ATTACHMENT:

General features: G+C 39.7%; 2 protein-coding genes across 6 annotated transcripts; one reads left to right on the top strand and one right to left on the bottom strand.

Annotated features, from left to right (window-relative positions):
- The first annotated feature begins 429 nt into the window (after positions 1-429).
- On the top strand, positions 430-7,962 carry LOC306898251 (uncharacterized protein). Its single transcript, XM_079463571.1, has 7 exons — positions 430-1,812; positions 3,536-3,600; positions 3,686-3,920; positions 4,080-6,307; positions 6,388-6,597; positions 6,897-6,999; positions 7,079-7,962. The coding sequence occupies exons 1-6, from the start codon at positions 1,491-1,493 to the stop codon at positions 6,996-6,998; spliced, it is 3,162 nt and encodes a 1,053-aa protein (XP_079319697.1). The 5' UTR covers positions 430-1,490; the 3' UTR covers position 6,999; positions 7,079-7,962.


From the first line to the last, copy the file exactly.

General features: G+C 39.7%; 2 protein-coding genes across 6 annotated transcripts; one reads left to right on the top strand and one right to left on the bottom strand.

Annotated features, from left to right (window-relative positions):
- The first annotated feature begins 429 nt into the window (after positions 1-429).
- On the top strand, positions 430-7,962 carry LOC306898251 (uncharacterized protein). Its single transcript, XM_079463571.1, has 7 exons — positions 430-1,812; positions 3,536-3,600; positions 3,686-3,920; positions 4,080-6,307; positions 6,388-6,597; positions 6,897-6,999; positions 7,079-7,962. The coding sequence occupies exons 1-6, from the start codon at positions 1,491-1,493 to the stop codon at positions 6,996-6,998; spliced, it is 3,162 nt and encodes a 1,053-aa protein (XP_079319697.1). The 5' UTR covers positions 430-1,490; the 3' UTR covers position 6,999; positions 7,079-7,962.